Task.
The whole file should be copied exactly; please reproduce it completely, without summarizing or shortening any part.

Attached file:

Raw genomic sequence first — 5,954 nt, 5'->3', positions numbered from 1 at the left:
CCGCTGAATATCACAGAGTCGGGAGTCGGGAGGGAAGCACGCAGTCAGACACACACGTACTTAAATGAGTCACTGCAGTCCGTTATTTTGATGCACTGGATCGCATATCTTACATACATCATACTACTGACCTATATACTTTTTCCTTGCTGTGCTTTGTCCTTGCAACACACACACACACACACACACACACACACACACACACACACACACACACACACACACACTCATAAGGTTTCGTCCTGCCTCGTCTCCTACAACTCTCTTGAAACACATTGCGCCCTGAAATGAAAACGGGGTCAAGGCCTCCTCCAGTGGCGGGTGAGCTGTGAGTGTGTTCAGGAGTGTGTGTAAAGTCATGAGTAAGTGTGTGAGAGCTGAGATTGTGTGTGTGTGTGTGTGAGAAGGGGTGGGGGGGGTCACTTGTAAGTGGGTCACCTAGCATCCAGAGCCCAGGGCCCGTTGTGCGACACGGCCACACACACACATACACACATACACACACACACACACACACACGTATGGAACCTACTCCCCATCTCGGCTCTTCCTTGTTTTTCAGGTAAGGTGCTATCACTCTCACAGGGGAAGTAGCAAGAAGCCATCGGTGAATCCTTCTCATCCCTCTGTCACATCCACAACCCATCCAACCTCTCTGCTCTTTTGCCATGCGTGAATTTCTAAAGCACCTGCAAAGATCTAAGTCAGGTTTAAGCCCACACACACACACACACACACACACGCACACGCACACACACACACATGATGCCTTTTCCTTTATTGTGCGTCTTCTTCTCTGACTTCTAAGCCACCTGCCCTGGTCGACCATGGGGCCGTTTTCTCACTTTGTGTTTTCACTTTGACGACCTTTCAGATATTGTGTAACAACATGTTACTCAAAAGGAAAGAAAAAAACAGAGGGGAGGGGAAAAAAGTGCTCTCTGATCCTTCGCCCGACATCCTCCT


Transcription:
Raw genomic sequence first — 5,954 nt, 5'->3', positions numbered from 1 at the left:
CCGCTGAATATCACAGAGTCGGGAGTCGGGAGGGAAGCACGCAGTCAGACACACACGTACTTAAATGAGTCACTGCAGTCCGTTATTTTGATGCACTGGATCGCATATCTTACATACATCATACTACTGACCTATATACTTTTTCCTTGCTGTGCTTTGTCCTTGCAACACACACACACACACACACACACACACACACACACACACACACACACACACACACACACTCATAAGGTTTCGTCCTGCCTCGTCTCCTACAACTCTCTTGAAACACATTGCGCCCTGAAATGAAAACGGGGTCAAGGCCTCCTCCAGTGGCGGGTGAGCTGTGAGTGTGTTCAGGAGTGTGTGTAAAGTCATGAGTAAGTGTGTGAGAGCTGAGATTGTGTGTGTGTGTGTGTGAGAAGGGGTGGGGGGGGTCACTTGTAAGTGGGTCACCTAGCATCCAGAGCCCAGGGCCCGTTGTGCGACACGGCCACACACACACATACACACATACACACACACACACACACACACGTATGGAACCTACTCCCCATCTCGGCTCTTCCTTGTTTTTCAGGTAAGGTGCTATCACTCTCACAGGGGAAGTAGCAAGAAGCCATCGGTGAATCCTTCTCATCCCTCTGTCACATCCACAACCCATCCAACCTCTCTGCTCTTTTGCCATGCGTGAATTTCTAAAGCACCTGCAAAGATCTAAGTCAGGTTTAAGCCCACACACACACACACACACACACACGCACACGCACACACACACACATGATGCCTTTTCCTTTATTGTGCGTCTTCTTCTCTGACTTCTAAGCCACCTGCCCTGGTCGACCATGGGGCCGTTTTCTCACTTTGTGTTTTCACTTTGACGACCTTTCAGATATTGTGTAACAACATGTTACTCAAAAGGAAAGAAAAAAACAGAGGGGAGGGGAAAAAAGTGCTCTCTGATCCTTCGCCCGACATCCTCCT